Most baby items you can do without. Then there's some pieces of baby equipment that are more essential, like a pram, but you can still skimp on what you're paying. Then there are the baby items you absolutely have to have and it is worth spending as much as you can afford. Car seats are one of these. And if you've got a car, then legally you have to use a car seat. There's no two ways about it.
Does everyone? No. It shocks me but I've seen people driving around with mum holding baby in the passenger seat. I've even seen parents I know do similar things - people I know who are well educated, well off, and normally sensible.
Be that as it may, it is a legal requirement for babies, and children, and it is also necessary if you want to save them from death or injury in even a small car accident.
If you've got a budget, then allocate a fair chunk of it to a car seat. You should only ever use a second hand car seat if you know the person you're getting it from really well, so you can be 100% confident that it has never been in a car accident.
Here we look at the best way to pick out the car seat you should get, what you should look out for, and tips on getting it fitted properly.
This one is easy in my opinion. Which magazine is a consumer magazine published by a charity that specialises in looking after consumer rights. It is sold purely on subscription, and has no advertising. It does rigorous testing on all sorts of consumer products.
And top of its lists are items that are vital for our safety. Like car seats. So my advice is to go to their website's Car seat Reviews section, and look at the products they have tested. Choose something from their Best Buys - you can look at these online for a one-off subscription of £1.
Where to buy?
I would say that in this case you should go to a shop and buy instore. Or try instore, and then buy online. But it really is a case of trying before buying.
For one thing, not all car seats fit all makes of car. When you've decided on the car seats you want, go to the manufacturers website, and make sure your car's make and model is listed. Don't take a guess.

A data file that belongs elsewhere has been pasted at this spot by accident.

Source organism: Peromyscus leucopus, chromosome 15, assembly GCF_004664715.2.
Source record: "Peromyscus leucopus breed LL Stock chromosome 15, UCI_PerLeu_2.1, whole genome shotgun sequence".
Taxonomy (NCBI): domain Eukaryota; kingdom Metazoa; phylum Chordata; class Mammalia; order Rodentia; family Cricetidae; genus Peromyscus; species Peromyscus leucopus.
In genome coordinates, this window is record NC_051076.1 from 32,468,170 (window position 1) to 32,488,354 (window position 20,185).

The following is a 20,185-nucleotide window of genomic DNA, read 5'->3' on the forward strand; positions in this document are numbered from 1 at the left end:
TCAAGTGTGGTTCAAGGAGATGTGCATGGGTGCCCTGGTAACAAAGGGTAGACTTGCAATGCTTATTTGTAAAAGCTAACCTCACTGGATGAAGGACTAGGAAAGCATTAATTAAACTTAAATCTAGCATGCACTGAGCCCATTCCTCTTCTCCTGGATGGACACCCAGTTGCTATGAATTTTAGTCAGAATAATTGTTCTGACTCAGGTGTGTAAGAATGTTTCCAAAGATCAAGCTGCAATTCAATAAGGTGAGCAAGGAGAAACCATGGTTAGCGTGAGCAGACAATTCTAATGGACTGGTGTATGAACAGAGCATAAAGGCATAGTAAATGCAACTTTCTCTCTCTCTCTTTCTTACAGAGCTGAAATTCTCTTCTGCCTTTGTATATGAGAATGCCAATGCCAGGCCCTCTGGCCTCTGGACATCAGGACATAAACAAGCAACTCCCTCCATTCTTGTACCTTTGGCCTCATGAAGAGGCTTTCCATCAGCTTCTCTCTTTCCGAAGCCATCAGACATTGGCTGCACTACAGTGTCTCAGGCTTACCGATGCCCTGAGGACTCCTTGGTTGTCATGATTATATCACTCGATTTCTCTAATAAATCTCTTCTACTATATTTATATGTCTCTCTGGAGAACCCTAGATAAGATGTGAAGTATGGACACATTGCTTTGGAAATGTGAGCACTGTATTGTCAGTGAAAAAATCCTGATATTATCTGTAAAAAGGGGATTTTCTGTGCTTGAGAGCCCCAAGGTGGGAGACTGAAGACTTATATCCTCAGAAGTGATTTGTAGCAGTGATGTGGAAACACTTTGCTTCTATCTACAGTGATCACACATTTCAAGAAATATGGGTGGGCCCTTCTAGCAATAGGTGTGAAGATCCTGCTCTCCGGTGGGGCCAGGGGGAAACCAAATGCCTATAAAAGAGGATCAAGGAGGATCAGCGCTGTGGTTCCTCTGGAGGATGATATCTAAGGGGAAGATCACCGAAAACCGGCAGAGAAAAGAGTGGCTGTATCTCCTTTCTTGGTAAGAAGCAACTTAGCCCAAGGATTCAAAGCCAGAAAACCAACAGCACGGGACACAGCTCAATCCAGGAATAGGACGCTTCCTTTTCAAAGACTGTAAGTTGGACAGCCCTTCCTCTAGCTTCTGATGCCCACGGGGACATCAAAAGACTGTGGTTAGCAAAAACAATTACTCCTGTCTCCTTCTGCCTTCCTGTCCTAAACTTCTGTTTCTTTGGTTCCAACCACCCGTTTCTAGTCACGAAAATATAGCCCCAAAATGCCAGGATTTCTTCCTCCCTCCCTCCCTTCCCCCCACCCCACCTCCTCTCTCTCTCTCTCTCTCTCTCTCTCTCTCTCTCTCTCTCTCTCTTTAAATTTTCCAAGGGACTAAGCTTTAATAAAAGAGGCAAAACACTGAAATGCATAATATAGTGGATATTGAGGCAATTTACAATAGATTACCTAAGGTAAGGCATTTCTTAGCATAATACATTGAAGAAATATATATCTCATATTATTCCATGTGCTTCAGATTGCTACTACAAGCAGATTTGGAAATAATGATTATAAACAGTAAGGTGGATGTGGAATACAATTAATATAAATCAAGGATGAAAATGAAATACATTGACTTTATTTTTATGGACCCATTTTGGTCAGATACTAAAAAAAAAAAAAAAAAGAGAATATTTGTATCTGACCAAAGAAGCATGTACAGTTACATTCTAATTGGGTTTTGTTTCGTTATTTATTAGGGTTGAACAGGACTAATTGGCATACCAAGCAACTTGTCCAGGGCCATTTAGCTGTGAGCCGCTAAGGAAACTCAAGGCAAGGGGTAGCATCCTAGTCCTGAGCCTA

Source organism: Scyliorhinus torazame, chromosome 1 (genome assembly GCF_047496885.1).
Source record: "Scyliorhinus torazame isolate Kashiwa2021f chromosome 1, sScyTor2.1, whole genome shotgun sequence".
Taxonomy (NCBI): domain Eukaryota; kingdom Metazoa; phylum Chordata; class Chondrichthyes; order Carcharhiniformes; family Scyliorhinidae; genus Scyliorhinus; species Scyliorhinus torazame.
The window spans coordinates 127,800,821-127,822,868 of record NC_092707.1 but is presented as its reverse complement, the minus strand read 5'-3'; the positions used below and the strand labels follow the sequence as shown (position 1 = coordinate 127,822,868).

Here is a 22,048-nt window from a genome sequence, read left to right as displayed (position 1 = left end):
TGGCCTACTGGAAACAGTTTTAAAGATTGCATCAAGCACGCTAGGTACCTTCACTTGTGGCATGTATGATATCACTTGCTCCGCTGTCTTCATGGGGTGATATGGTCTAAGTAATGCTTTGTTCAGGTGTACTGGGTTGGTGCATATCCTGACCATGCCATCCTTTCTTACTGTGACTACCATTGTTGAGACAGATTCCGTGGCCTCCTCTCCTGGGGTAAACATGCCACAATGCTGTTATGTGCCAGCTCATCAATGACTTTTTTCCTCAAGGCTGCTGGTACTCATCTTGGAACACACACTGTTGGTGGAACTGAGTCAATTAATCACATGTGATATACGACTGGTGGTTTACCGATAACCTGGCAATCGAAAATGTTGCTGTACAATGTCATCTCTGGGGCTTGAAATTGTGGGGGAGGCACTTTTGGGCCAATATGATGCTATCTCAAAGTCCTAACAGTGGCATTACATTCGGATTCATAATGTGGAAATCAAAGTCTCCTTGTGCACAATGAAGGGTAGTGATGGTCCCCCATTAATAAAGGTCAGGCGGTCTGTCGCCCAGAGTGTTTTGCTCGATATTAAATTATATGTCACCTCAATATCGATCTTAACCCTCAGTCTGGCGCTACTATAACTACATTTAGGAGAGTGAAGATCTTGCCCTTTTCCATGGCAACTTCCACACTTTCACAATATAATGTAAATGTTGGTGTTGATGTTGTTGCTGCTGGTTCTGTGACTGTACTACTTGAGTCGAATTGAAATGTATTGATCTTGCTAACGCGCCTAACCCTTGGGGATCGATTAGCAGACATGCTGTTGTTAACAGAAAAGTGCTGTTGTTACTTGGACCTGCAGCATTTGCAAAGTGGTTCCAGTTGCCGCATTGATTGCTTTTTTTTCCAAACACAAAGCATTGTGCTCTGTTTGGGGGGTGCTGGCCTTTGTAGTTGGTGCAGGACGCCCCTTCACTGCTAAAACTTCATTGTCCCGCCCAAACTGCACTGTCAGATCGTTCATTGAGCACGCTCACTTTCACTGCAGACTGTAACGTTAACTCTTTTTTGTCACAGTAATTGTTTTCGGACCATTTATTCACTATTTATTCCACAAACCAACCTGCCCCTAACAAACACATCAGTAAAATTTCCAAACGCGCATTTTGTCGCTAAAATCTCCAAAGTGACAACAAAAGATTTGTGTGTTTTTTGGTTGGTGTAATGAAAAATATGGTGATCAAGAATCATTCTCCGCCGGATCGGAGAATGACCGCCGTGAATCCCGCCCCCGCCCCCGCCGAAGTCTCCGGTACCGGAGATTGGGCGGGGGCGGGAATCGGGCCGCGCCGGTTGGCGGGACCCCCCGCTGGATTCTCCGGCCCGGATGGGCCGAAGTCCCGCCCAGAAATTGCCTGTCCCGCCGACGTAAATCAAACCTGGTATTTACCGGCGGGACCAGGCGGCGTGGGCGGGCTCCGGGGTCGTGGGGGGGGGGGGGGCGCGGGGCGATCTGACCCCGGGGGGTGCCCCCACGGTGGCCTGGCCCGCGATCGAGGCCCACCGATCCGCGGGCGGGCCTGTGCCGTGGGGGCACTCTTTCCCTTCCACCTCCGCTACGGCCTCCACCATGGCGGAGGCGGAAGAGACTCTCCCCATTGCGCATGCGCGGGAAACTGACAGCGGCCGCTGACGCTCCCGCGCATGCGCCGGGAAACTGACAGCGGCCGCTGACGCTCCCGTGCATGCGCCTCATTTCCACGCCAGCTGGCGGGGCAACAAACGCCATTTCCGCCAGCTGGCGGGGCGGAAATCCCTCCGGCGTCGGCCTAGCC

Try them out in a store that has an instore setup. Give them a call before you go. A lot of people I know use Halfords, as they allow you to try the seat out in your car too, and they have a fitting service. When we bought our second car seat from Mothercare, we tried it out in the car first too. Check on this though - we had to go to a large store and book a time, as the assistant has to come out with you.
The best thing about trying the carseat first is that you can be sure you know how it works, and also how comfortable it is for your child.
There are two ways that car seats can be fitted in your car. Either using the existing seatbelt or using an Isofix system.
Isofix is by far the safer of the two. In some countries, such as Australia, carseats have to be tethered by law. Many new cars have Isofix fittings now as standard, and even if your car is a few years older it might still have them as manufacturers began to introduce them in more expensive family cars as early as 2002. By 2014 it will be mandatory for all new cars to have Isofix fittings.
With Isofix, you don't have to worry about fitting the car seat. It just slots straight in. It also provides a rigid link between the carseat and the car, for better stability and safety.
However, for now most of us will use the existing seatbelt to secure a carseat in the car. If that applies to you then watch one of the safety video clips (these can be found on the Which website too) for information on how to fit them properly. Also, keep an ear out for fitting spot checks. These are sometimes undertaken at school fetes, or in the carpark of a DIY or Halfords store on a Saturday. A professional will check your fittings and give you some tips if you're not doing it properly.
Which category of car seat?
Car seats are divided into weight categories. This is the most important factor to consider - not the age of the child.
So first you need to know how much your child weighs. And keep an eye on that weight so they don't outgrow their carseat without you realising. Some children weight significantly more than others, even at the same size.
- Group 0 0-10kg (0-22lb)
- Group 0+ 0-13kg (0-29lb)
- Group 1 9-18kg (20-40lb)
- Group 2 15-25kg (33lb - 3st 13lb)
- Group 3 22-36kg (3st 7lb - 5st 9lb)